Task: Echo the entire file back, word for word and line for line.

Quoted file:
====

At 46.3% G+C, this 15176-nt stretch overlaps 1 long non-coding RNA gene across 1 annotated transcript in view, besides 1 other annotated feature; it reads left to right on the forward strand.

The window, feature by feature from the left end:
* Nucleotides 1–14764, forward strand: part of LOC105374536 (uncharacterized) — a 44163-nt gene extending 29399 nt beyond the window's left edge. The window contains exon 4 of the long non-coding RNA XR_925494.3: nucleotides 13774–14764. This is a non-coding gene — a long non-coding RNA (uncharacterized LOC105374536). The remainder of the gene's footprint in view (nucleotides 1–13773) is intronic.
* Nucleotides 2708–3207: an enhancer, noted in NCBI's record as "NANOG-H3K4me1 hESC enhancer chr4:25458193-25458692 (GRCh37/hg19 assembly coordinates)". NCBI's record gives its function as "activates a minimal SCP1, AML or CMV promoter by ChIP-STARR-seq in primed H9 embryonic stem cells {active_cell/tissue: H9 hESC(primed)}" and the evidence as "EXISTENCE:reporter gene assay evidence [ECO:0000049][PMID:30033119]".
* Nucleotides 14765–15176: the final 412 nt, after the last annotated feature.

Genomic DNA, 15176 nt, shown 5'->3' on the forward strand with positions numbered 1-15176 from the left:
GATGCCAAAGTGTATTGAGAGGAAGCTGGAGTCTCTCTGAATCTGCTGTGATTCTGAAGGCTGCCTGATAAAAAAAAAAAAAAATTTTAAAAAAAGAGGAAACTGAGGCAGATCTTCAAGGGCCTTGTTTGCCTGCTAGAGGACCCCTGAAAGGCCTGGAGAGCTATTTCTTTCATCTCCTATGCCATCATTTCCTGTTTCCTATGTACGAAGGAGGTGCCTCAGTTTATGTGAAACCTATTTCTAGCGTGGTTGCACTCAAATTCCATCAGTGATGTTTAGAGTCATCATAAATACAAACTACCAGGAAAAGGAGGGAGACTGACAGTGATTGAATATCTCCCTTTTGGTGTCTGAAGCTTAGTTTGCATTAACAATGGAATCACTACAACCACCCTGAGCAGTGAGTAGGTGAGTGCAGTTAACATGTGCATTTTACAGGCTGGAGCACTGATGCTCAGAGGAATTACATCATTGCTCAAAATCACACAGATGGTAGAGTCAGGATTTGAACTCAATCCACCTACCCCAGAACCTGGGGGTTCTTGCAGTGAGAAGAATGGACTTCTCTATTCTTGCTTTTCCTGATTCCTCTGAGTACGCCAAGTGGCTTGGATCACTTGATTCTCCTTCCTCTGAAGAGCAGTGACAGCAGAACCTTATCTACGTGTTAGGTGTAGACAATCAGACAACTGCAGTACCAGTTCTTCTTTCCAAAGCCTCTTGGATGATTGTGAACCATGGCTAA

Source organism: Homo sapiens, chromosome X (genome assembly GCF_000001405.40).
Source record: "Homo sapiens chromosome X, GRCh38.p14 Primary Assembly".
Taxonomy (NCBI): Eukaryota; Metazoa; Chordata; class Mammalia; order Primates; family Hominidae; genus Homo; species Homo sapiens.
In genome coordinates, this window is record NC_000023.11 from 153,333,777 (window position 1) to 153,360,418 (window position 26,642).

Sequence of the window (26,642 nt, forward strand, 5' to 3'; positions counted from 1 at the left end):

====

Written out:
At 46.3% G+C, this 15176-nt stretch overlaps 1 long non-coding RNA gene across 1 annotated transcript in view, besides 1 other annotated feature; it reads left to right on the forward strand.

The window, feature by feature from the left end:
* Nucleotides 1–14764, forward strand: part of LOC105374536 (uncharacterized) — a 44163-nt gene extending 29399 nt beyond the window's left edge. The window contains exon 4 of the long non-coding RNA XR_925494.3: nucleotides 13774–14764. This is a non-coding gene — a long non-coding RNA (uncharacterized LOC105374536). The remainder of the gene's footprint in view (nucleotides 1–13773) is intronic.
* Nucleotides 2708–3207: an enhancer, noted in NCBI's record as "NANOG-H3K4me1 hESC enhancer chr4:25458193-25458692 (GRCh37/hg19 assembly coordinates)". NCBI's record gives its function as "activates a minimal SCP1, AML or CMV promoter by ChIP-STARR-seq in primed H9 embryonic stem cells {active_cell/tissue: H9 hESC(primed)}" and the evidence as "EXISTENCE:reporter gene assay evidence [ECO:0000049][PMID:30033119]".
* Nucleotides 14765–15176: the final 412 nt, after the last annotated feature.

Genomic DNA, 15176 nt, shown 5'->3' on the forward strand with positions numbered 1-15176 from the left:
GATGCCAAAGTGTATTGAGAGGAAGCTGGAGTCTCTCTGAATCTGCTGTGATTCTGAAGGCTGCCTGATAAAAAAAAAAAAAAATTTTAAAAAAAGAGGAAACTGAGGCAGATCTTCAAGGGCCTTGTTTGCCTGCTAGAGGACCCCTGAAAGGCCTGGAGAGCTATTTCTTTCATCTCCTATGCCATCATTTCCTGTTTCCTATGTACGAAGGAGGTGCCTCAGTTTATGTGAAACCTATTTCTAGCGTGGTTGCACTCAAATTCCATCAGTGATGTTTAGAGTCATCATAAATACAAACTACCAGGAAAAGGAGGGAGACTGACAGTGATTGAATATCTCCCTTTTGGTGTCTGAAGCTTAGTTTGCATTAACAATGGAATCACTACAACCACCCTGAGCAGTGAGTAGGTGAGTGCAGTTAACATGTGCATTTTACAGGCTGGAGCACTGATGCTCAGAGGAATTACATCATTGCTCAAAATCACACAGATGGTAGAGTCAGGATTTGAACTCAATCCACCTACCCCAGAACCTGGGGGTTCTTGCAGTGAGAAGAATGGACTTCTCTATTCTTGCTTTTCCTGATTCCTCTGAGTACGCCAAGTGGCTTGGATCACTTGATTCTCCTTCCTCTGAAGAGCAGTGACAGCAGAACCTTATCTACGTGTTAGGTGTAGACAATCAGACAACTGCAGTACCAGTTCTTCTTTCCAAAGCCTCTTGGATGATTGTGAACCATGGCTAA

Source organism: Homo sapiens, chromosome X (genome assembly GCF_000001405.40).
Source record: "Homo sapiens chromosome X, GRCh38.p14 Primary Assembly".
Taxonomy (NCBI): Eukaryota; Metazoa; Chordata; class Mammalia; order Primates; family Hominidae; genus Homo; species Homo sapiens.
In genome coordinates, this window is record NC_000023.11 from 153,333,777 (window position 1) to 153,360,418 (window position 26,642).

Sequence of the window (26,642 nt, forward strand, 5' to 3'; positions counted from 1 at the left end):